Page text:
“The (M)Others attempts to humanize statistics and people who were deemed criminal.” — Nikki Yeboah
The first time Nikki Yeboah performed the words of her mother and grandmother on stage as a graduate student, she realized how theater allowed her to inhabit stories she believed deserved center stage. Born in Ghana and raised in Canada, Yeboah felt disconnected from her family history and culture. By weaving African performance styles into her grandmother’s stories, she offered a chance for her mother to see herself represented. As an assistant professor of communication studies at San Jose State, Yeboah yearns to recreate that sense of recognition in others.
When she learned that California has the highest rates of violence committed by police in the nation, Yeboah wanted to understand the people behind the statistics. She interviewed four women who had lost loved ones to police violence and structured a documentary play, The (M)Others, using their words. The play premiered in May 2018 at the Hammer Theatre and has been performed in Florida and communities across California that have been affected by police violence.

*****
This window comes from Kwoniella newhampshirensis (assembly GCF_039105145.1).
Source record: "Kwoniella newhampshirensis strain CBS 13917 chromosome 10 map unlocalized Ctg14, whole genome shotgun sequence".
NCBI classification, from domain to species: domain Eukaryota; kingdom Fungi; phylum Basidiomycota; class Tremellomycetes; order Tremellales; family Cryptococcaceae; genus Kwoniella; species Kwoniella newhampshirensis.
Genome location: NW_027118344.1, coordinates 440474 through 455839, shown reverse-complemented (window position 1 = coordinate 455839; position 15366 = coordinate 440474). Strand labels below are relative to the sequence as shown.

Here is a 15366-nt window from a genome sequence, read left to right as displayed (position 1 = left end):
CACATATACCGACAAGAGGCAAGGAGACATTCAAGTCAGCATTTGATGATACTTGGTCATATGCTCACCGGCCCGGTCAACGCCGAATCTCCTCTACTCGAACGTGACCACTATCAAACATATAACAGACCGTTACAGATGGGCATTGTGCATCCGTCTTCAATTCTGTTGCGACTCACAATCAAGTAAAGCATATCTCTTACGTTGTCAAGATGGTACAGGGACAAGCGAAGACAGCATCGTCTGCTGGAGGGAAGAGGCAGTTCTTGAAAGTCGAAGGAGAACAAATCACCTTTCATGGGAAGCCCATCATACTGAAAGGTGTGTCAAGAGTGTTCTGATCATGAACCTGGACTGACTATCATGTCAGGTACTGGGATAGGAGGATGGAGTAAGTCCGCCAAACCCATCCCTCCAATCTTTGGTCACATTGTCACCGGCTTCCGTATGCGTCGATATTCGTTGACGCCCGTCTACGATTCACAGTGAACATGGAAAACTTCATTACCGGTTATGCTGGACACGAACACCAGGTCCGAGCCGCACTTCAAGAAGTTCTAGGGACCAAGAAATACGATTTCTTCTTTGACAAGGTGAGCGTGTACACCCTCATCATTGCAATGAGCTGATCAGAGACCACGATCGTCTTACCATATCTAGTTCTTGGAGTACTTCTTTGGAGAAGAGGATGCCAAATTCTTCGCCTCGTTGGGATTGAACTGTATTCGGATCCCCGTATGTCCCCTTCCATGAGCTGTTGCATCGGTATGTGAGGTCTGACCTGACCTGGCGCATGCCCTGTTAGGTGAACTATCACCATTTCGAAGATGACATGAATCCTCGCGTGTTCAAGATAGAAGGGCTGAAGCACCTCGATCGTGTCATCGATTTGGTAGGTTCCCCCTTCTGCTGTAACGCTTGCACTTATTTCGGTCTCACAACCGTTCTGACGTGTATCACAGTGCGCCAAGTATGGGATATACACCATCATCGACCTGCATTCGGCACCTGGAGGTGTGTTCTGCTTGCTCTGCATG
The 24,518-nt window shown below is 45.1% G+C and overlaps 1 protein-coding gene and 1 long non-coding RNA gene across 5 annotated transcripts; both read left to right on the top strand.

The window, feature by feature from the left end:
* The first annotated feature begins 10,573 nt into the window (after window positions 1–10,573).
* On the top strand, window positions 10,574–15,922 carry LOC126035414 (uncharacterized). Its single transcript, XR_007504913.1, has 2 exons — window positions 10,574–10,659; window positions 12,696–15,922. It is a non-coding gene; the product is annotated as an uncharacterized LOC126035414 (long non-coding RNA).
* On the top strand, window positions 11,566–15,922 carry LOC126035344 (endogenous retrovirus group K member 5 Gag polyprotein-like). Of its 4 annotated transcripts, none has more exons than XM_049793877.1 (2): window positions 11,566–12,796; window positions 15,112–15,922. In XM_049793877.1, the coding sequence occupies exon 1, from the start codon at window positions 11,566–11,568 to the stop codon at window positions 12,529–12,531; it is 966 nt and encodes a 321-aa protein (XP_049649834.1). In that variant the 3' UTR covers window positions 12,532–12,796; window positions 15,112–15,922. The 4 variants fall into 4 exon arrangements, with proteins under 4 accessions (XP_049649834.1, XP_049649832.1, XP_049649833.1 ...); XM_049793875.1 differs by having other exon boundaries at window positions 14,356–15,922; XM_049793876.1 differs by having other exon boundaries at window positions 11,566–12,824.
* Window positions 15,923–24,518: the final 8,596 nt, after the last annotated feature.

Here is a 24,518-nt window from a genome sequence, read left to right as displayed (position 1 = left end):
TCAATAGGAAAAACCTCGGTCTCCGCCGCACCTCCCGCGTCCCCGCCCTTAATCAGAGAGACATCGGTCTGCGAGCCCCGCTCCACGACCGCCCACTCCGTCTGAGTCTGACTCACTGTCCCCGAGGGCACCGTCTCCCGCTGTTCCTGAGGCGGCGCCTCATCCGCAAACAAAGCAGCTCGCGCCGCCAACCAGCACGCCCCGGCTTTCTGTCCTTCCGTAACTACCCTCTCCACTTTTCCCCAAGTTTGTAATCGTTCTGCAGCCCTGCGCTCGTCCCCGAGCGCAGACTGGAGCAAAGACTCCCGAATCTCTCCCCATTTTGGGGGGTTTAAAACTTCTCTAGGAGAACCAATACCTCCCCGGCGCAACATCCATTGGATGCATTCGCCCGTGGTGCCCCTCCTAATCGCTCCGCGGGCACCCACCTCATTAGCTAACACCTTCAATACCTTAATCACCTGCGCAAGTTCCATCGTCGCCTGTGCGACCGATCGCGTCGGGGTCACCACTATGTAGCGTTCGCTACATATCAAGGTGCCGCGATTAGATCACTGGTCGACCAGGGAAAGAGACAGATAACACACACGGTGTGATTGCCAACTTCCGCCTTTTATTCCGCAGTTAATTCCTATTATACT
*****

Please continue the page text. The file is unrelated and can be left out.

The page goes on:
“The (M)Others attempts to humanize statistics and people who were deemed criminal, whose stories we’ve dismissed,” says Yeboah. “I was curious about the life that came before this person became a statistic and what remains after they’re gone.”
Yeboah invited the four women to the premiere to watch their stories come to life. Following the performance, she asked the audience to stand if they had been impacted by police violence. A third of the sold-out crowd rose to their feet.
“Despite the trauma these stories carry, they also carry a lot of strength,” says Yeboah. “Theater facilitates a journey for the actor and the audience. My student performers were in dialogue with the mothers they were representing. For the audience, you must put yourself empathetically in a position that is not yours. That is the first step to engage in real conversations.”